The main goal
of AMAP is "providing reliable and sufficient information
on the status of, and threats to, the Arctic environment,
and providing scientific advice on actions to be taken in
order to support Arctic governments in their efforts to
take remedial and preventive actions relating to contaminants"
AMAP has completed two assessments of the
State of the Arctic Environment with respect to pollution
issues. The first of these was published in 1997, and the
second in 2002.
The AMAP Assessments are based on input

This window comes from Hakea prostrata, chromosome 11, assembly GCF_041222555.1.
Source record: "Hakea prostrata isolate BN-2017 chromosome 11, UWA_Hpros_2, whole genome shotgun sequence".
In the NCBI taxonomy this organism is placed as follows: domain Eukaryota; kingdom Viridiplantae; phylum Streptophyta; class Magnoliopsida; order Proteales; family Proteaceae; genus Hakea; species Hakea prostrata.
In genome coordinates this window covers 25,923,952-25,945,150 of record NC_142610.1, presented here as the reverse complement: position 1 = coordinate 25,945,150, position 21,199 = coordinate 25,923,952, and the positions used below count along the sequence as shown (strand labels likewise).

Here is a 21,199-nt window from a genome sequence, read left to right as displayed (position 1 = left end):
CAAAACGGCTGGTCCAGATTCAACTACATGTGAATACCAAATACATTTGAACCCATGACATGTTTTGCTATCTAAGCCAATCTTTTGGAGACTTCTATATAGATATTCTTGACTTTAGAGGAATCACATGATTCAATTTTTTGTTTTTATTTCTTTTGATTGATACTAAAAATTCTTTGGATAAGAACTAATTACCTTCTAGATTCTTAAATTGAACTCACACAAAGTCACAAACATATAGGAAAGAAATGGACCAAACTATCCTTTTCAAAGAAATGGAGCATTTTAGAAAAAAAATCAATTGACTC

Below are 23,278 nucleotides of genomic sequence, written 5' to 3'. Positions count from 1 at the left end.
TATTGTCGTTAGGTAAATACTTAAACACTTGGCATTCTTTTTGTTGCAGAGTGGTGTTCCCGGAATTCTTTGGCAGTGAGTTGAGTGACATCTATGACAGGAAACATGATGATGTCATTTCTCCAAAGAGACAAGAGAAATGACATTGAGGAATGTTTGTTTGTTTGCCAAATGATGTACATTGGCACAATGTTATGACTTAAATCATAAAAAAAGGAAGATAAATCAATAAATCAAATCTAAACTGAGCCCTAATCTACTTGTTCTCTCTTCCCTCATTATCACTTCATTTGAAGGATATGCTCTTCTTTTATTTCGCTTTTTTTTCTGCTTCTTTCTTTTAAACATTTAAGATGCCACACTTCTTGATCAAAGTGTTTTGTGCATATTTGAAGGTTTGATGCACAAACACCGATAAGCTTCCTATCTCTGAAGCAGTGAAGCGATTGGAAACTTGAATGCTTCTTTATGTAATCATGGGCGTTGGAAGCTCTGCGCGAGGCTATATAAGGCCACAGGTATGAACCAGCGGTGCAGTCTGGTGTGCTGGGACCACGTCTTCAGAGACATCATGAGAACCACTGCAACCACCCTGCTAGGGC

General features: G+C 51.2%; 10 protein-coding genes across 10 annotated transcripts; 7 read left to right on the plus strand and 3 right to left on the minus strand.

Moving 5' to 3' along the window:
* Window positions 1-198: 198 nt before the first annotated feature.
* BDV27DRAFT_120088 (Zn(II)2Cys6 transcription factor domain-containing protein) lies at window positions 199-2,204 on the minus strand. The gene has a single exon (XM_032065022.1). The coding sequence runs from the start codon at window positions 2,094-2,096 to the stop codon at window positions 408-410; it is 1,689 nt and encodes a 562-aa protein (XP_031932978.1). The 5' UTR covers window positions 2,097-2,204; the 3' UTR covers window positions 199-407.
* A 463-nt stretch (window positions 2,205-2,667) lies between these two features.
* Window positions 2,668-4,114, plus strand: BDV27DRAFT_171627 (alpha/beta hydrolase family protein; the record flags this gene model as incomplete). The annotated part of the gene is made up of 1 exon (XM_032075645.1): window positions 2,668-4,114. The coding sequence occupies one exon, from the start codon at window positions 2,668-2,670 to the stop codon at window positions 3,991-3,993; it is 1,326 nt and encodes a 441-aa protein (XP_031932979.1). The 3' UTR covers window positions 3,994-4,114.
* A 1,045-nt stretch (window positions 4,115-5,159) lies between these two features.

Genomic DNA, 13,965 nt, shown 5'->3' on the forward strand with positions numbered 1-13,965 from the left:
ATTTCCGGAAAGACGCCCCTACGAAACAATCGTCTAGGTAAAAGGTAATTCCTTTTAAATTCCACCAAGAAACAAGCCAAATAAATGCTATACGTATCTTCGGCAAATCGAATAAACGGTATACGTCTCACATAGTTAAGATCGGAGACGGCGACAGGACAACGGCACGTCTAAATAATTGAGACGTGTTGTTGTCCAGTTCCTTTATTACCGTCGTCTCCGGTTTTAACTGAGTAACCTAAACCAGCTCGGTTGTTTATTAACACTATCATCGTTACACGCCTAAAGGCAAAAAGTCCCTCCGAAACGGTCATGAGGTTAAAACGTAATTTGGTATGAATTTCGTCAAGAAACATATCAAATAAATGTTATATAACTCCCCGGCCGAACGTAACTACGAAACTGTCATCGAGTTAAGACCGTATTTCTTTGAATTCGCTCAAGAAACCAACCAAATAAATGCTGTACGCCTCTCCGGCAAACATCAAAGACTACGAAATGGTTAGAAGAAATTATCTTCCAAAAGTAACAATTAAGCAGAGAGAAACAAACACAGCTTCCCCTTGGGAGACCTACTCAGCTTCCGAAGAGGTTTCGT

and contributions from several hundred scientists and experts,
and are prepared by lead experts working undert the guidance
of the AMAP Assessment Steering Group.
Two different types of Assessment report
are produced. State of the Arctic Environment Reports (SOAERs)
are intended to present the results of the AMAP assessment
to decision makers and the general public. AMAP scientific
assessment reports (AARs) are technical reports that provide
the fully-referenced scientific basis for the assessment.
This first AMAP Assessment was presented to Ministers
of the eight Arctic countries at their meeting in Alta, Norway in
June 1997. The second AMAP Assessment was presented on October
1 2002 to Arctic Council Ministers meeting in Inari, Finland. Links
to electronic versions of the AMAP assessment reports can be found
under Popular (non-technical) Reports
(SOAERs) and Scientific Background